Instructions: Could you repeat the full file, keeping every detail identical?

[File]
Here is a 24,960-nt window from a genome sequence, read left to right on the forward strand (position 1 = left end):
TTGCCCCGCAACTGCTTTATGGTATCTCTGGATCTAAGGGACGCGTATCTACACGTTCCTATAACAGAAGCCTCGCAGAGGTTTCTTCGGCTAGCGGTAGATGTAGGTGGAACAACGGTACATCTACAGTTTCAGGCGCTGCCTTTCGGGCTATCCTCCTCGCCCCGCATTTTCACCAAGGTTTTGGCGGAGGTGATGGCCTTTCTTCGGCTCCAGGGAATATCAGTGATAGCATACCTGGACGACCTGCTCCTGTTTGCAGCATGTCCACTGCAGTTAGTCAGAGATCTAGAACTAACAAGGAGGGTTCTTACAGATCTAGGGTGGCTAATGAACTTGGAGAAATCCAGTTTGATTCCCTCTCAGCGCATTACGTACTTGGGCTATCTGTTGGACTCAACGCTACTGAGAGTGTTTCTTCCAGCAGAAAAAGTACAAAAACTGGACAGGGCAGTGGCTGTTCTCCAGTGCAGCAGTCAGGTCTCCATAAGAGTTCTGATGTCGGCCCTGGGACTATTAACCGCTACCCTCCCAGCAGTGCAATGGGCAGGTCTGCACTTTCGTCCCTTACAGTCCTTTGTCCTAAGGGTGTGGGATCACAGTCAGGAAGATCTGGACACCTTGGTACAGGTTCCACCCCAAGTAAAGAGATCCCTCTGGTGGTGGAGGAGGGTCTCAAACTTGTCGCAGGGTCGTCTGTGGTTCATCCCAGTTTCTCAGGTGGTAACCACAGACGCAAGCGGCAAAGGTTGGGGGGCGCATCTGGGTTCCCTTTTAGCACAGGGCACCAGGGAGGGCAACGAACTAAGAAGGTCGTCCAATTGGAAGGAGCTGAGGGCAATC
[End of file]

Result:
Here is a 24,960-nt window from a genome sequence, read left to right on the forward strand (position 1 = left end):
TTGCCCCGCAACTGCTTTATGGTATCTCTGGATCTAAGGGACGCGTATCTACACGTTCCTATAACAGAAGCCTCGCAGAGGTTTCTTCGGCTAGCGGTAGATGTAGGTGGAACAACGGTACATCTACAGTTTCAGGCGCTGCCTTTCGGGCTATCCTCCTCGCCCCGCATTTTCACCAAGGTTTTGGCGGAGGTGATGGCCTTTCTTCGGCTCCAGGGAATATCAGTGATAGCATACCTGGACGACCTGCTCCTGTTTGCAGCATGTCCACTGCAGTTAGTCAGAGATCTAGAACTAACAAGGAGGGTTCTTACAGATCTAGGGTGGCTAATGAACTTGGAGAAATCCAGTTTGATTCCCTCTCAGCGCATTACGTACTTGGGCTATCTGTTGGACTCAACGCTACTGAGAGTGTTTCTTCCAGCAGAAAAAGTACAAAAACTGGACAGGGCAGTGGCTGTTCTCCAGTGCAGCAGTCAGGTCTCCATAAGAGTTCTGATGTCGGCCCTGGGACTATTAACCGCTACCCTCCCAGCAGTGCAATGGGCAGGTCTGCACTTTCGTCCCTTACAGTCCTTTGTCCTAAGGGTGTGGGATCACAGTCAGGAAGATCTGGACACCTTGGTACAGGTTCCACCCCAAGTAAAGAGATCCCTCTGGTGGTGGAGGAGGGTCTCAAACTTGTCGCAGGGTCGTCTGTGGTTCATCCCAGTTTCTCAGGTGGTAACCACAGACGCAAGCGGCAAAGGTTGGGGGGCGCATCTGGGTTCCCTTTTAGCACAGGGCACCAGGGAGGGCAACGAACTAAGAAGGTCGTCCAATTGGAAGGAGCTGAGGGCAATC